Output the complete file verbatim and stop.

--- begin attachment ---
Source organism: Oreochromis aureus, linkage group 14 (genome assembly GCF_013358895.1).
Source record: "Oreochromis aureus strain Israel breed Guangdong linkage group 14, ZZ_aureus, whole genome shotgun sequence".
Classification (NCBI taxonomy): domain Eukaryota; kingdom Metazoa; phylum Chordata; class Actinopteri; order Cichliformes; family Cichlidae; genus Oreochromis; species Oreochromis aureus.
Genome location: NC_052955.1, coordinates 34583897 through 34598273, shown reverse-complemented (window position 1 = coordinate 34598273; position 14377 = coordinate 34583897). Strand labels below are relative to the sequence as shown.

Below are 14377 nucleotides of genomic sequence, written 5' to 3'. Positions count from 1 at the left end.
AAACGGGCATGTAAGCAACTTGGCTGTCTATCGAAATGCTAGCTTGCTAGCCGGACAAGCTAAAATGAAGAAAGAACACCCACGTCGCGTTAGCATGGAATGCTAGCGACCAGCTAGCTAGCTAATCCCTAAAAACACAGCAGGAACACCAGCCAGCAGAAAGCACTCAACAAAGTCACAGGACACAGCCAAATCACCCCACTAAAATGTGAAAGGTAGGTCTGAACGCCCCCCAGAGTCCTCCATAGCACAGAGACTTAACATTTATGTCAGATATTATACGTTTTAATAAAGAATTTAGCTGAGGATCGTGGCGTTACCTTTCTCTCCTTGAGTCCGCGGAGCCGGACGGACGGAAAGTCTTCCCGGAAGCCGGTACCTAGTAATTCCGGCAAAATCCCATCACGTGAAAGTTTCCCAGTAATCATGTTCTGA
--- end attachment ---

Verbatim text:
Source organism: Oreochromis aureus, linkage group 14 (genome assembly GCF_013358895.1).
Source record: "Oreochromis aureus strain Israel breed Guangdong linkage group 14, ZZ_aureus, whole genome shotgun sequence".
Classification (NCBI taxonomy): domain Eukaryota; kingdom Metazoa; phylum Chordata; class Actinopteri; order Cichliformes; family Cichlidae; genus Oreochromis; species Oreochromis aureus.
Genome location: NC_052955.1, coordinates 34583897 through 34598273, shown reverse-complemented (window position 1 = coordinate 34598273; position 14377 = coordinate 34583897). Strand labels below are relative to the sequence as shown.

Below are 14377 nucleotides of genomic sequence, written 5' to 3'. Positions count from 1 at the left end.
AAACGGGCATGTAAGCAACTTGGCTGTCTATCGAAATGCTAGCTTGCTAGCCGGACAAGCTAAAATGAAGAAAGAACACCCACGTCGCGTTAGCATGGAATGCTAGCGACCAGCTAGCTAGCTAATCCCTAAAAACACAGCAGGAACACCAGCCAGCAGAAAGCACTCAACAAAGTCACAGGACACAGCCAAATCACCCCACTAAAATGTGAAAGGTAGGTCTGAACGCCCCCCAGAGTCCTCCATAGCACAGAGACTTAACATTTATGTCAGATATTATACGTTTTAATAAAGAATTTAGCTGAGGATCGTGGCGTTACCTTTCTCTCCTTGAGTCCGCGGAGCCGGACGGACGGAAAGTCTTCCCGGAAGCCGGTACCTAGTAATTCCGGCAAAATCCCATCACGTGAAAGTTTCCCAGTAATCATGTTCTGA